Blacksburg offers numerous ways for the 21-and-older scene to sit back and enjoy a nice cold beverage. However, the town became a little classier with the addition of the new winery at the Beliveau Estate.
Originally called the Madison Beliveau, the Beliveau Estate first opened its bed, breakfast and event center in August 2007. The estate is currently a wedding venue, bed and breakfast, and lavender farm located in the Catawba Valley 12 miles from downtown Blacksburg. However, it was first created to provide individuals and families a perfect way to relax and enjoy all the beauty and nature of the Appalachian
Senior chemistry major Martha Blakely has seen Blacksburg transition throughout her four years at Virginia Tech. She views the addition of a winery in the area as an asset to the region.
“Blacksburg as a town has definitely tried to increase its cultural knowledge with the musical festivals and Fork and Cork, which we’ve recently had,” Blakely said. “A winery would certainly increase our cultural understanding as an area, which I think would really be good for the New River
Originally from Vermont, Joyce Beliveau and her husband, Yvan Beliveau — a professor at Tech — chose Blacksburg as the location of the estate to accommodate Yvan’s job. Yvan served as the director of the Myers-Lawson School of Construction and was the past G.A. Snyder-Falkinham Professor of Building Construction. With this, he specializes in building energy systems. Joyce also got her master’s at Tech, so Blacksburg was certainly not new to
The couple thought building the estate would bring a fresh avenue of recreation and cultural expression to Blacksburg. Upon opening the estate, the Beliveaus saw great interest in their business as a way to escape the stress of reality and to take a nice, relaxing break.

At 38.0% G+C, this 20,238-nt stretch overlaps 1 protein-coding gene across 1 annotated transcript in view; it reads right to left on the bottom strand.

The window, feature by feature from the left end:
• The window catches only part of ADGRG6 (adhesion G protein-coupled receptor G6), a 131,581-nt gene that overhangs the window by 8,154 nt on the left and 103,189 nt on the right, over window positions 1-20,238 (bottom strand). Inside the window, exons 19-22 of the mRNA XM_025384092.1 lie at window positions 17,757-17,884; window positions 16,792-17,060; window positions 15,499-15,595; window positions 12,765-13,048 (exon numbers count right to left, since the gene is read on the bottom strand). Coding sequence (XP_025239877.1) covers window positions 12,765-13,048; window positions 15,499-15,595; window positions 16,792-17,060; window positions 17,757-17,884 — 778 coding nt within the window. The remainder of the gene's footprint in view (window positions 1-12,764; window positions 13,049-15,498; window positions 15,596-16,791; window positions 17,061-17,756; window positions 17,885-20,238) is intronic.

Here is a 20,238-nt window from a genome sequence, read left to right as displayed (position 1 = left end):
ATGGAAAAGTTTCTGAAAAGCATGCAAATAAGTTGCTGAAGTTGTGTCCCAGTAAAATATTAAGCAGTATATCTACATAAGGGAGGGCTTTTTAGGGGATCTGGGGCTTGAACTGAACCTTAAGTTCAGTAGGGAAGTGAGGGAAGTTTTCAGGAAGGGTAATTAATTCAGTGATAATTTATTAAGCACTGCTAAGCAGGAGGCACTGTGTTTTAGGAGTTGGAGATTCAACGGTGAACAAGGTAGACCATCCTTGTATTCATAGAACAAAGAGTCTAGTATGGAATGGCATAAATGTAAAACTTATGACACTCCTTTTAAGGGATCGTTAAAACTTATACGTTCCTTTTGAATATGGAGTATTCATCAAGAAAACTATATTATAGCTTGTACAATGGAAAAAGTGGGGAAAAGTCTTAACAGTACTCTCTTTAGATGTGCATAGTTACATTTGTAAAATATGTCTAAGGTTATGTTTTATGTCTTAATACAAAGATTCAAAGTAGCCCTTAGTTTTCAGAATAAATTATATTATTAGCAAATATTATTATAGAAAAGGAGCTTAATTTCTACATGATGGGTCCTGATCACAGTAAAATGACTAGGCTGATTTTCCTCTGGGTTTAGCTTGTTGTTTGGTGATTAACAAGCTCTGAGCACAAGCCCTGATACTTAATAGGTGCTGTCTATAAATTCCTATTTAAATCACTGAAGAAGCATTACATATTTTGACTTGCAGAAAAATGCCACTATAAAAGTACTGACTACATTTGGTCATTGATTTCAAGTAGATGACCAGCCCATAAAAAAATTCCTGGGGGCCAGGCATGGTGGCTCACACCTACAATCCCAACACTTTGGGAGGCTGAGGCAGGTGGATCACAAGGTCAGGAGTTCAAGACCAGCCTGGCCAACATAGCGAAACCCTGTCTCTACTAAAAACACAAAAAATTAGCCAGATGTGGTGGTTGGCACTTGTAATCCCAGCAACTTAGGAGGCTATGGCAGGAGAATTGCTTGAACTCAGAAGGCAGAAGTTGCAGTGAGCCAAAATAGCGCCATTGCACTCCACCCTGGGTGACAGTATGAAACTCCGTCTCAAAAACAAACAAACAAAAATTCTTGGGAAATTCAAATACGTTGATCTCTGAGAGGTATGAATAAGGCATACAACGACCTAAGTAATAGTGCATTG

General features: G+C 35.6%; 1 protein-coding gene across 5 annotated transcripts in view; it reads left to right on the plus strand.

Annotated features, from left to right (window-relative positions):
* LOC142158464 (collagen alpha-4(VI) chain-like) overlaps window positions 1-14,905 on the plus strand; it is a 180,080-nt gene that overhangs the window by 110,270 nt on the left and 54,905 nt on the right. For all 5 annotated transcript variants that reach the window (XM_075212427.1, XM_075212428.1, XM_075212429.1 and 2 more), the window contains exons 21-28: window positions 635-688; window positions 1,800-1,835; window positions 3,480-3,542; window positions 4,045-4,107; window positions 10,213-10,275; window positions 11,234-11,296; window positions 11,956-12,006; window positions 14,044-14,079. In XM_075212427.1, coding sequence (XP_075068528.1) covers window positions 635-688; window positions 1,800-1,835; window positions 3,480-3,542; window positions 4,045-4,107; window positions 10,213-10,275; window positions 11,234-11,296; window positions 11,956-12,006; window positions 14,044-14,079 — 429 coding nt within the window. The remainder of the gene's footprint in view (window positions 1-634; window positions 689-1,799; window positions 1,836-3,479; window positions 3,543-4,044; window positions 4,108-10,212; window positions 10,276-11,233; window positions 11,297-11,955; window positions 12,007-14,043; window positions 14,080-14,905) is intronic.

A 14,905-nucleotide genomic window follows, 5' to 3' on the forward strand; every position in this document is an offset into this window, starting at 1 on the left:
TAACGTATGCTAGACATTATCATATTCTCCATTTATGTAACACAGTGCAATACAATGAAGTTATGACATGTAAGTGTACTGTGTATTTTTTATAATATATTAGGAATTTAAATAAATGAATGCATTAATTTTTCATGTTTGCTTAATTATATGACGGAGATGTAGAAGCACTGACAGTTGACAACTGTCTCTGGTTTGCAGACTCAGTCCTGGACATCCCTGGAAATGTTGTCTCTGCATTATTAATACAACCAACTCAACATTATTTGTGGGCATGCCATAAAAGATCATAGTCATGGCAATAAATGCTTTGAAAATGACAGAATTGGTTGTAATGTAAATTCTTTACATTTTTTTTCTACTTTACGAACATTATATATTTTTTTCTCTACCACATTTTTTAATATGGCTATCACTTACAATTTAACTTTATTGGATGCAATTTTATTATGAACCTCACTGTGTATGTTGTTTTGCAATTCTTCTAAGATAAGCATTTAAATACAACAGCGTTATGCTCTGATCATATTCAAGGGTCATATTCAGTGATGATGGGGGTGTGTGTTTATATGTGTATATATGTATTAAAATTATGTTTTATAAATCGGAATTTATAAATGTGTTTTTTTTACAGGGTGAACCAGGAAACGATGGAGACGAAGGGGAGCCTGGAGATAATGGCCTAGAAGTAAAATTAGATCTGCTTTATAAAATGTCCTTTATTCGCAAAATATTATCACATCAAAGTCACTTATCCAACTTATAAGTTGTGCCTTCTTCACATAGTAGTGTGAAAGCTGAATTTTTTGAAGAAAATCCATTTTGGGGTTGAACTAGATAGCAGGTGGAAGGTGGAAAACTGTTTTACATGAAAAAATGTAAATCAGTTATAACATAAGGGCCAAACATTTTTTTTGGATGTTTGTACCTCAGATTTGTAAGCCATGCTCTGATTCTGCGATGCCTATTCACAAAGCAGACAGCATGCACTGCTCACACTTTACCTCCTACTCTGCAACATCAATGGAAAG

As huge fans of wine, they recently decided that adding a winery would make their estate even better for such relaxing getaways. The winery opened April 27 for business and has since received great interest from the community. Last weekend’s Fork and Cork festival featured a selection of wine tastings and was a hit throughout the community. For a town that has not previously housed a winery, the efforts made by Beliveau Estate of bringing one in seem to be promising.
The Beliveaus hope the winery will boost business and draw in more people to their estate. Joyce sees adding on the winery as a great option for vineyard weddings or simply for family outings.
“Our goal is simple: to make great wine,” Beliveau said. “We consider ourselves to be a boutique winery with an incredible ambiance that will attract people who want to enjoy an afternoon of wine-sipping and relaxation. Our on-site hiking trails are an added attraction to those wanting to blend an afternoon of activity and
In addition to casual day visits, the Beliveau Estate offers several special events, such as the upcoming Tech graduation dinners May 11 and 12, Sunday music events beginning in June, and “Wine and Tapas” on Thursday nights starting May 10.
Though wineries are not in the family, the Beliveaus hope applying its long-standing love of traveling and wine tasting will be much appreciated around the Blacksburg community. The couple plans to combine strengths to produce the best winery possible for individuals around the area or for those who are just visiting.
“My husband and I enjoy drinking wine and have visited wineries around the world,” Beliveau said. “He knew that tending a vineyard and making wine would be something that would keep his mind and body active, while being passionate about producing wine. As for me, I enjoy the business side of the winery business, and of course drinking the wine.”